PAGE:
Despite its name, the Silver Pavilion was never covered in silver (in contrast to the famous golden pavilion).
Instead, it is believed that the name arose as a nickname. Alternatively, it is explained that moon light reflecting on the building’s dark exterior (which used to be covered in black lacquer in the past) gave it a silvery appearance. Silver or no silver it is a beautiful place and the garden is amazing. As apposed to the golden pavilion there was lots of space (we went there early) and we had it almost all to ourselves. Such a zen and absolutely beautiful way to spend our morning.
Next to the pavilion is an expansive, dry sand garden, known as the “Sea of Silver Sand”, with a massive sand cone named “Moon Viewing Platform”.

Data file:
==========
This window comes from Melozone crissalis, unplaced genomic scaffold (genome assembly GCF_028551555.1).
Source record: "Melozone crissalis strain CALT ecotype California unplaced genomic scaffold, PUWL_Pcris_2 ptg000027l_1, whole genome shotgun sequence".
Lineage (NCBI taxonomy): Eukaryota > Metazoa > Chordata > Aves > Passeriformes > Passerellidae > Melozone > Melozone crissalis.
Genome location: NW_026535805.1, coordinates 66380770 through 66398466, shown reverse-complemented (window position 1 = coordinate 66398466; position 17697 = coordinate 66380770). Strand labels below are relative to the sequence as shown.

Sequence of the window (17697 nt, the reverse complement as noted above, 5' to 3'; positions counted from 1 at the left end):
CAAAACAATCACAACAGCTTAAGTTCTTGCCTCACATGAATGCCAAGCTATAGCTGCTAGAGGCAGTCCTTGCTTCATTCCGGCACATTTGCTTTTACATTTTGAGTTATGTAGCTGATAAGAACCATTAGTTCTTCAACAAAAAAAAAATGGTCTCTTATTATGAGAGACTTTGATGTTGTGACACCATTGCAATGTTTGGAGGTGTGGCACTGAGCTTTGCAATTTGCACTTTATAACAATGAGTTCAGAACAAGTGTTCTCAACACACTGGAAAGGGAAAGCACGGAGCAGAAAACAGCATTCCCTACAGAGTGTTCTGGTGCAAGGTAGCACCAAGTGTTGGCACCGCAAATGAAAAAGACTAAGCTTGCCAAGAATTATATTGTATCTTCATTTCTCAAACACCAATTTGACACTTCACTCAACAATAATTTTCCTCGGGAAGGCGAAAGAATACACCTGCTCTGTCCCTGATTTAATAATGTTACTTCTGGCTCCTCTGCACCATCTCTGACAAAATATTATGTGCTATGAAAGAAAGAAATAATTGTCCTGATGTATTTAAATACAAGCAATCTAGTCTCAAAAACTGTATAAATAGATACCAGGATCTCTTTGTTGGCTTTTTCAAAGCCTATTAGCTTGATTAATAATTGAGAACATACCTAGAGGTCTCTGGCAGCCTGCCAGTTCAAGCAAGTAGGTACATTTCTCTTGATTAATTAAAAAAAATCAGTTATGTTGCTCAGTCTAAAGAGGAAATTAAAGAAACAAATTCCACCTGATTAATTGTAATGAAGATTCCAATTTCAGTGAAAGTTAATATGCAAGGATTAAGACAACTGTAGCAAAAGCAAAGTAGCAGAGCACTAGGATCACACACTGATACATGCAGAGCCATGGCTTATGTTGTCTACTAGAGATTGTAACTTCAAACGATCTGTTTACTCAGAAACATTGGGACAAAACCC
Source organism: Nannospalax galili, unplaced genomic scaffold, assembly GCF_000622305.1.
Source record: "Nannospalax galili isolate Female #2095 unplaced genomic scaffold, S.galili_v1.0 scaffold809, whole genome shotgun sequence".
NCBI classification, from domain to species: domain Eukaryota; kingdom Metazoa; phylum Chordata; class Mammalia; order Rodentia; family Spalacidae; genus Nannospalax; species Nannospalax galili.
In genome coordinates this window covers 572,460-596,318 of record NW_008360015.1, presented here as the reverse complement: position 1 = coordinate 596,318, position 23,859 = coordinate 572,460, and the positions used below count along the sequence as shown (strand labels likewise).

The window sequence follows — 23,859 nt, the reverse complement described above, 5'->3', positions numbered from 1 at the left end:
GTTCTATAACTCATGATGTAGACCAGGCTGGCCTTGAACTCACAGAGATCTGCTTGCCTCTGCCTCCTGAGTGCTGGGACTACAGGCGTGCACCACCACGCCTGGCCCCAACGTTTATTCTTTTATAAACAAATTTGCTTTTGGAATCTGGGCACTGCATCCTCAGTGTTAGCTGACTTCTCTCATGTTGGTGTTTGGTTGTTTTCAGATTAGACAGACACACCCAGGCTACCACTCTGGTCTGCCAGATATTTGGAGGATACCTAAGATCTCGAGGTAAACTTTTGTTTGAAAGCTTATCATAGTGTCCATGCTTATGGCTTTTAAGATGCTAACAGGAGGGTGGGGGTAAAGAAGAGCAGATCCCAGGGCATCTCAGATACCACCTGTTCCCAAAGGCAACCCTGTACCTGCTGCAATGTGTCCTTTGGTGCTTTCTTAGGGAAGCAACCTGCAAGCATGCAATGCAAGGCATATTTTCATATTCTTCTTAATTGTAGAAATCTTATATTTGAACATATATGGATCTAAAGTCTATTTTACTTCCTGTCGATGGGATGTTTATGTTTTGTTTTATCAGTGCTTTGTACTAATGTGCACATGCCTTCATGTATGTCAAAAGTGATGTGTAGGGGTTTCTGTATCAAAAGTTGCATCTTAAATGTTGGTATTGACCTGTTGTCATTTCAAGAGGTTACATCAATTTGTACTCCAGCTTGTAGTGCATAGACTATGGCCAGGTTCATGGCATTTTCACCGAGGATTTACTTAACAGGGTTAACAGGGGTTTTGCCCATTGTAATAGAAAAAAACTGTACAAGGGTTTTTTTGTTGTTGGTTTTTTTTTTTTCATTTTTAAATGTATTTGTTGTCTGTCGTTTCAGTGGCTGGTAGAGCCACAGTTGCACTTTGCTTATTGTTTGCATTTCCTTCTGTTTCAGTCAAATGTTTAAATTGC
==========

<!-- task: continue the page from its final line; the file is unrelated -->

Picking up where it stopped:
After passing by the Togudo, the walking path then takes you through Ginkakuji’s moss garden (only in Japan…), which features ponds with islands and bridges, little streams and various plants. The path climbs a hill behind the buildings from where there are nice views of the entire temple grounds and the city beyond.
The little street leading up to the pavilion and grounds has lots of small shops where you can buy coffee, ice cream, souvenirs. It also has (second shop to the left) a talented calligrapher, who offers to write your name in Japanese. So we did, the girls had each theirs and we got one with our family name, Hee Bune, as well. The woman, who runs the shop, doesn’t have set prices, but you can donate what you want. We gave her 10 euros per name.